The Ideology of Hatred: The Psychic Power of Discourse

By Niza Yanay | Go to book overview
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Introduction

Years before 9/11, living and working in Israel, I was perplexed by the diverse and mostly invisible workings of the word “hatred” and its place in national rhetoric and politics. When in 1989 I accidentally came upon about 400 letters of hate mail written by Jewish fundamentalists and sent to members of the Jewish political Knesset (the Israeli parliament) from Ratz (the party for citizens’ rights), I began asking questions about the meaning and operation of hatred as a political force.1 Much of my earlier research was based on empirical studies in Israel, which focused on the analysis of hate relations among Jews (secular and religious) and between Jews and Palestinians.2 As a result of these studies I came to the conclusion that the concept of hatred is always an ambivalent mode of knowledge that holds at least two contradictory and opposite aims at once: the need for contact, dependency, inclusion, and proximity and the need for separation, differentiation, exclusion, and distance.3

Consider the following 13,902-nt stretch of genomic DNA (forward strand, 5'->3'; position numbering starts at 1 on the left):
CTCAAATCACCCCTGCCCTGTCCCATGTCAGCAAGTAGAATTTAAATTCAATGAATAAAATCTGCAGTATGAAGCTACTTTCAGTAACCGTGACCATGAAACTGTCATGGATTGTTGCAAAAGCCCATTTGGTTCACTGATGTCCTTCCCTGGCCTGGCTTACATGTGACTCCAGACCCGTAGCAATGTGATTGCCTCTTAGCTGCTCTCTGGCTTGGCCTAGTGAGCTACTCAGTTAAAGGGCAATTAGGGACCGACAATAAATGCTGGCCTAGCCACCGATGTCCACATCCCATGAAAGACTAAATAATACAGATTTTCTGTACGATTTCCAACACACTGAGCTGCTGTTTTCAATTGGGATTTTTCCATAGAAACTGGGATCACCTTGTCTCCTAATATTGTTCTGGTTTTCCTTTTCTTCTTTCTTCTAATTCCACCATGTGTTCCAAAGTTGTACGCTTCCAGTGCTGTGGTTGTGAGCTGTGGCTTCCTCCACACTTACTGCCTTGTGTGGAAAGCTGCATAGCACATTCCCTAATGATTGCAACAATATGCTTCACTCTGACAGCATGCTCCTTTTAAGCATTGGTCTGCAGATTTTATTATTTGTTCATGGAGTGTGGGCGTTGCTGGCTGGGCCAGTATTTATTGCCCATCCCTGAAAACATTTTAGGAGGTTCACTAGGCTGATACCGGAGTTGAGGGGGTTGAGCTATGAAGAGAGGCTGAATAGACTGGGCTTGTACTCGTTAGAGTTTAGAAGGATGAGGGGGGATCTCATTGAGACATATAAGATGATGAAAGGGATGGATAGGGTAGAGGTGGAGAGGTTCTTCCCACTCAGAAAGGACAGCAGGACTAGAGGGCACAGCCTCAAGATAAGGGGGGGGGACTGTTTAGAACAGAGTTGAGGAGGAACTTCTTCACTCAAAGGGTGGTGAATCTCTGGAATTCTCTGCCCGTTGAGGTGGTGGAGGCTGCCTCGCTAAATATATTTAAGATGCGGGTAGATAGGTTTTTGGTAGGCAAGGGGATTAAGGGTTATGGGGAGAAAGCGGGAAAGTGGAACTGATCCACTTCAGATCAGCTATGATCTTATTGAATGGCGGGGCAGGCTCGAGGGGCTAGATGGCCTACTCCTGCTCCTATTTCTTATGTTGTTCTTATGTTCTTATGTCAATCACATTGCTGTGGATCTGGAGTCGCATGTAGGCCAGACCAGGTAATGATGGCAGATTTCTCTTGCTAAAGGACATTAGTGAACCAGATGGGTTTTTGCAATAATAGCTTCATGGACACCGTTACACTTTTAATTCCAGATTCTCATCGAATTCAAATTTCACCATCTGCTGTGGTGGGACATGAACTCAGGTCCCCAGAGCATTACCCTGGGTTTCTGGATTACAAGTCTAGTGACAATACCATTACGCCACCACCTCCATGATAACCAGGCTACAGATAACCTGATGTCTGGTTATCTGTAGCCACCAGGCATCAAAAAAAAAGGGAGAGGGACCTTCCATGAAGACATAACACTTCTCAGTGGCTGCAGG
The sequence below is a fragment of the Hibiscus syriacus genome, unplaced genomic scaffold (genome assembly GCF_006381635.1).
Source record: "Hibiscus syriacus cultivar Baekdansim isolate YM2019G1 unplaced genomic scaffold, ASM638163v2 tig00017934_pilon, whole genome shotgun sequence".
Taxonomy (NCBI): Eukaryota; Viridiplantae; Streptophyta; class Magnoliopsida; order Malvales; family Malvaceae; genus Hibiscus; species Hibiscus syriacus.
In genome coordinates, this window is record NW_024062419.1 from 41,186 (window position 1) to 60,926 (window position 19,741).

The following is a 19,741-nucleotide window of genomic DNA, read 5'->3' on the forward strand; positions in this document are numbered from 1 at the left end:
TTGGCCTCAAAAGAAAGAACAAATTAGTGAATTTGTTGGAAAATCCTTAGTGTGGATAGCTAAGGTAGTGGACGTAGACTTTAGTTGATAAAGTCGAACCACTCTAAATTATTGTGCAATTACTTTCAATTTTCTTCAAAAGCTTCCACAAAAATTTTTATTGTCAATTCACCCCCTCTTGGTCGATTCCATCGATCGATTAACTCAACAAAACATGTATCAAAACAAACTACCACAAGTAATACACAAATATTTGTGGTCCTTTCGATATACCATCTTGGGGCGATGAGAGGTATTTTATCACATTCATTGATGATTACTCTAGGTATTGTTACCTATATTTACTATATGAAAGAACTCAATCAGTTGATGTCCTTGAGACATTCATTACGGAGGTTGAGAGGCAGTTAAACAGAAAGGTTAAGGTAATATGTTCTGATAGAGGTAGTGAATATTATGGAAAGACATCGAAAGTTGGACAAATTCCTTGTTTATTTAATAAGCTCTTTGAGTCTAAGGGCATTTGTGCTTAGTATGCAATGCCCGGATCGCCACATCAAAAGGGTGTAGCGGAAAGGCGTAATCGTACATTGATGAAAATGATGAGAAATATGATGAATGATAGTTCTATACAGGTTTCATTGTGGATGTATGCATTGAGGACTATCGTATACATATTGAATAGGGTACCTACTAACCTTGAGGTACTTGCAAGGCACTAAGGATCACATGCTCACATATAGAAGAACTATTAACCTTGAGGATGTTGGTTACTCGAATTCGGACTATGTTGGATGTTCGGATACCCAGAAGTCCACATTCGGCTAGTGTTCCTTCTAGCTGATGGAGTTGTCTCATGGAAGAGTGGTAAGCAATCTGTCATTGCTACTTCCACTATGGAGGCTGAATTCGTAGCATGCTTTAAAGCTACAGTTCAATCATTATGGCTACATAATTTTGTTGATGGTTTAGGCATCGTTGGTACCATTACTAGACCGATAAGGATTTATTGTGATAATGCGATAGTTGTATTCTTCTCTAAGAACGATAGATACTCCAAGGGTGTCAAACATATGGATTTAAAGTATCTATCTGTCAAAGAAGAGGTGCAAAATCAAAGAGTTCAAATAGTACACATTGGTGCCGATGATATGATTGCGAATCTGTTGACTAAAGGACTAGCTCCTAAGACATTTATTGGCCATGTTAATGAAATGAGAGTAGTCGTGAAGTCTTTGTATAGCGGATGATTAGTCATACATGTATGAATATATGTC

However, after 9/11 my inquiry changed. It became clear that the production of the word “hatred” can no longer be viewed as a mere by-product

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